Swine Health Information Center (SHIC) and the other swine industry organizations intentionally look for gaps in domestic swine disease surveillance and testing as part of ongoing preparedness efforts. With the occurrence of African swine fever (ASF) in China, domestic surveillance for this disease is critical yet currently lacking. The organizations’ review showed classical swine fever (CSF) surveillance tissue testing needs to be expanded to include tissues veterinarians are likely to submit during disease investigations. And the US industry doesn’t have a USDA-validated pseudorabies virus (PRV) nucleic acid detection (PCR) should this disease reappear in our domestic swine herds. If any of these diseases are suspected in the US, veterinary diagnostic labs (VDLs) need to be prepared with the tools to quickly and accurately diagnose these potentially devasting foreign animal diseases. With three widely supported US Animal Health Association (USAHA) resolutions, strong pork-industry requests were sent to USDA to help fill these gaps and, ultimately, protect the health of the US swine herd.
SHIC, National Pork Board, National Pork Producers Council, and American Association of Swine Veterinarians jointly authored and offered three important resolutions individually addressing ASF, CSF, and PRV during the USAHA annual meeting last week. The pork industry resolutions requests ASF surveillance right away, asks USDA to expand and harmonize accepted tissues to test for CSF and ASF because it is possible they could be clinically similar or be confused with current diseases, and asks for a PRV PCR test to be validated by USDA for use in in the National Animal Health Laboratory Network (NAHLN) labs. The resolutions passed review of six USAHA committees and were approved by the entire body without dissent. They were also supported by 26 state pork producer associations: Arizona, Colorado, Florida, Hawaii, Illinois, Indiana, Iowa, Kansas, Kentucky, Michigan, Minnesota, Missouri, Mississippi, Montana, Nebraska, New York, North Carolina, North Dakota, Oklahoma, Ohio, Pennsylvania, South Dakota, Texas, and Wisconsin.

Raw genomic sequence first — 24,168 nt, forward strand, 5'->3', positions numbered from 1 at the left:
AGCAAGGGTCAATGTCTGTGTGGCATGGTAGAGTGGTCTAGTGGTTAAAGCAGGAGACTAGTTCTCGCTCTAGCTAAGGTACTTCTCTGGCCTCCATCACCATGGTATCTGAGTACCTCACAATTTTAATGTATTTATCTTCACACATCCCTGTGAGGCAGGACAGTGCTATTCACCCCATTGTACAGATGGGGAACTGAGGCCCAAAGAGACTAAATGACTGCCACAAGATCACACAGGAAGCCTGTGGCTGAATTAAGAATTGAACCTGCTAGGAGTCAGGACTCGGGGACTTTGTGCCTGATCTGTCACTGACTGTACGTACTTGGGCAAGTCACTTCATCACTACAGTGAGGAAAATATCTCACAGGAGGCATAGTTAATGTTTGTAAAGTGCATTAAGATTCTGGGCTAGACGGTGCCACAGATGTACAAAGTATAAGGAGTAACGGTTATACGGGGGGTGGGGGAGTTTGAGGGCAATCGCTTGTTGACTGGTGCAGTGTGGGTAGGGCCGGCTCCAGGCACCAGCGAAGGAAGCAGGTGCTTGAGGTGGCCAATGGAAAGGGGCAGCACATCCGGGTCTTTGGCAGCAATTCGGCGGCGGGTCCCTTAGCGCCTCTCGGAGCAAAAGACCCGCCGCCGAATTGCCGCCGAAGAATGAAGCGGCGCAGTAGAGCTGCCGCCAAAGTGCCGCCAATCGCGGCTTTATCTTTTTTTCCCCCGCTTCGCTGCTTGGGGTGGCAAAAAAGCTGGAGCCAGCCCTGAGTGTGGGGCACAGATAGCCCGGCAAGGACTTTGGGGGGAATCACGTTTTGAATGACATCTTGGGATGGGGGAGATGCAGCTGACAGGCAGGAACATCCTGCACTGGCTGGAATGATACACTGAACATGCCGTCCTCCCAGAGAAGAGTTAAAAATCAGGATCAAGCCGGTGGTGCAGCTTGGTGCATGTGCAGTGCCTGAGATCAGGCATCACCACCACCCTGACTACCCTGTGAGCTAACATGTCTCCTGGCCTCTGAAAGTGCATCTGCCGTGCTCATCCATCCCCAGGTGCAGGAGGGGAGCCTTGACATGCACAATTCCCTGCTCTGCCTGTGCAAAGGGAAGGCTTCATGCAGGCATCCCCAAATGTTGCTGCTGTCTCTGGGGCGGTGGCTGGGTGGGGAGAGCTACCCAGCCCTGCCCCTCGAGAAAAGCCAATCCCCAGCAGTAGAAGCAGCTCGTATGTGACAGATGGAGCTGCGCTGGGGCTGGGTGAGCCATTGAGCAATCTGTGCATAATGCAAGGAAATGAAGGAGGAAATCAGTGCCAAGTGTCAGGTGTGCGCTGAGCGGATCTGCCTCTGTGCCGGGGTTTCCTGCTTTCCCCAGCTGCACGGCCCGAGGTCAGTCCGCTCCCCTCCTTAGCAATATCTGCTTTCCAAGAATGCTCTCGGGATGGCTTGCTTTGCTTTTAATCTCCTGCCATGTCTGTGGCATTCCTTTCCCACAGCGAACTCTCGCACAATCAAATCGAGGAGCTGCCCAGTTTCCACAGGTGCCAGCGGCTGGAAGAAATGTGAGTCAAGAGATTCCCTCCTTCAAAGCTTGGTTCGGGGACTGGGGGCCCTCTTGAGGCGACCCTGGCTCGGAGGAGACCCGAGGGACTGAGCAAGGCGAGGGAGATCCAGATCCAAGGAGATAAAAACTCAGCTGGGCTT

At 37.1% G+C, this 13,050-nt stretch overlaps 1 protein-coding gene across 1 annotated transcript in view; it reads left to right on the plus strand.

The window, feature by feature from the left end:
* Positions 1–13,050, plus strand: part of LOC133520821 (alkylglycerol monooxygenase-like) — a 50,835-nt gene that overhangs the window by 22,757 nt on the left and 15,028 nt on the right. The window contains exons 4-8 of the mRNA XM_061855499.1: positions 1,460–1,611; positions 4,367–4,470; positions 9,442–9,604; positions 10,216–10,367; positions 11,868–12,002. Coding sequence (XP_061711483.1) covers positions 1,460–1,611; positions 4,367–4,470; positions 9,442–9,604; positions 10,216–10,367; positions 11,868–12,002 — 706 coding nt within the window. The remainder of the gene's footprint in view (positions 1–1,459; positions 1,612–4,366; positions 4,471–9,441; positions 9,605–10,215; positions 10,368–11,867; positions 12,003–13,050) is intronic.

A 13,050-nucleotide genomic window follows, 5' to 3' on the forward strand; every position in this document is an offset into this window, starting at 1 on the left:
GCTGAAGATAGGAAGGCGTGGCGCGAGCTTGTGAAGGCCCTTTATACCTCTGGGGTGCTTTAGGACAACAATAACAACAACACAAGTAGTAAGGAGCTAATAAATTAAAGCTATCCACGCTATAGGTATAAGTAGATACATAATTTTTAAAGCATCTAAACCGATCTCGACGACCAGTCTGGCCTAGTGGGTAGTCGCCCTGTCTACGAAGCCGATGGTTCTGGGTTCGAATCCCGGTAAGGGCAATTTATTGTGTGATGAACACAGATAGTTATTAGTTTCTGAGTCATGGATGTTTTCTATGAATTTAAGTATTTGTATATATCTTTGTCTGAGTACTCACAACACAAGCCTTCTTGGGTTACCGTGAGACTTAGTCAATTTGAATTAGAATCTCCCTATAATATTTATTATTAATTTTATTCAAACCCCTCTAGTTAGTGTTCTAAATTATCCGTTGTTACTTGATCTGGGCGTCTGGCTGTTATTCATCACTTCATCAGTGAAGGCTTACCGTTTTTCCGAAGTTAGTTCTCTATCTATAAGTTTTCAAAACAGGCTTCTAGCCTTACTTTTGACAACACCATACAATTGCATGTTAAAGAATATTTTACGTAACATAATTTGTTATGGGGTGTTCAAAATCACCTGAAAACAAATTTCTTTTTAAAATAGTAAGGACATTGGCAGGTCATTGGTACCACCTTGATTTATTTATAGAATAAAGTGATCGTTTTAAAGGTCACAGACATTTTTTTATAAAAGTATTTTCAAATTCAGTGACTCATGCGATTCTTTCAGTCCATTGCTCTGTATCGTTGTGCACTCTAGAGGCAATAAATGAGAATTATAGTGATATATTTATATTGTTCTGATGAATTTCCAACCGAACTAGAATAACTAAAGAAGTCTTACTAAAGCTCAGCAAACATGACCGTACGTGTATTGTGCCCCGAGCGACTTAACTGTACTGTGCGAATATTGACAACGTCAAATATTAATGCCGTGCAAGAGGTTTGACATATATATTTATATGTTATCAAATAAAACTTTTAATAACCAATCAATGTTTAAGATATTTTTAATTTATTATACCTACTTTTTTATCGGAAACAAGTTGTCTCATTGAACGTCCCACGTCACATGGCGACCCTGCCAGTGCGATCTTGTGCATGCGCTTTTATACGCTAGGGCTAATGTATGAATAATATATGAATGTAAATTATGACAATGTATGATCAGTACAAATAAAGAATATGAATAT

USAHA resolutions will next be given to USDA for their response. Typically, USAHA receives a USDA response on resolutions by spring of the following year. All of the USAHA resolutions for 2018 can be found here – Resolution 4 is on ASF, Resolution 5 on CSF, and Resolution 6 on PRV.
USDA has no formal ASF surveillance program active in the US and had allowed an official ASF PCR test to be done only on whole blood submitted to the NAHLN veterinary diagnostic labs. The Iowa State University (ISU) VDL reports that fewer than 200 whole blood samples have been submitted from approximately 50,000 diagnostic case investigations into clinically ill swine that involved the submission of a case history and tissues for histopathological evaluation by a diagnostic pathologist over the past five years. In response to a request from the pork industry, on October 1 USDA also approved testing tonsillar tissue for ASF. The USDA “Foreign Animal Disease (FAD) Investigation Manual” (FAD PReP Manual 4- 0) (2017) lists whole blood, tonsil, spleen, and lymph nodes as specimens for collection during ASF investigations. USAHA Resolution 4 requests USDA to immediately begin an ASF surveillance program and approve these additional tissues for official ASF PCR testing.